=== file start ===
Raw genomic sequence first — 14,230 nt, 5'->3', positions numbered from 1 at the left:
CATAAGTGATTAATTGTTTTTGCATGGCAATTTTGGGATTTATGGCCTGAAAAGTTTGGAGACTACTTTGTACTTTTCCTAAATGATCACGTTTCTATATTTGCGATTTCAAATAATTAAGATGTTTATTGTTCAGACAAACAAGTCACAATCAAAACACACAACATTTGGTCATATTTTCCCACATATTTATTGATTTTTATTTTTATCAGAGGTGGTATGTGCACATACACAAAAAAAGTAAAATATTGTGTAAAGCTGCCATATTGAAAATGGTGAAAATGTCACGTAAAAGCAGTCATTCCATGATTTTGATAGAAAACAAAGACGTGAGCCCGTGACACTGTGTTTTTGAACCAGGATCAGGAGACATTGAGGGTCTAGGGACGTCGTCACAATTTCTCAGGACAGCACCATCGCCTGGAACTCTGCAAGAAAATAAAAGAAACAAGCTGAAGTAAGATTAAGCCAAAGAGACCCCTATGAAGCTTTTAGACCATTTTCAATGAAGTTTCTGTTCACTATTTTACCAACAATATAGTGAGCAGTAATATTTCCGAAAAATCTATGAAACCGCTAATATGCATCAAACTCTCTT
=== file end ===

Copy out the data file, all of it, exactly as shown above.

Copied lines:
Raw genomic sequence first — 14,230 nt, 5'->3', positions numbered from 1 at the left:
CATAAGTGATTAATTGTTTTTGCATGGCAATTTTGGGATTTATGGCCTGAAAAGTTTGGAGACTACTTTGTACTTTTCCTAAATGATCACGTTTCTATATTTGCGATTTCAAATAATTAAGATGTTTATTGTTCAGACAAACAAGTCACAATCAAAACACACAACATTTGGTCATATTTTCCCACATATTTATTGATTTTTATTTTTATCAGAGGTGGTATGTGCACATACACAAAAAAAGTAAAATATTGTGTAAAGCTGCCATATTGAAAATGGTGAAAATGTCACGTAAAAGCAGTCATTCCATGATTTTGATAGAAAACAAAGACGTGAGCCCGTGACACTGTGTTTTTGAACCAGGATCAGGAGACATTGAGGGTCTAGGGACGTCGTCACAATTTCTCAGGACAGCACCATCGCCTGGAACTCTGCAAGAAAATAAAAGAAACAAGCTGAAGTAAGATTAAGCCAAAGAGACCCCTATGAAGCTTTTAGACCATTTTCAATGAAGTTTCTGTTCACTATTTTACCAACAATATAGTGAGCAGTAATATTTCCGAAAAATCTATGAAACCGCTAATATGCATCAAACTCTCTT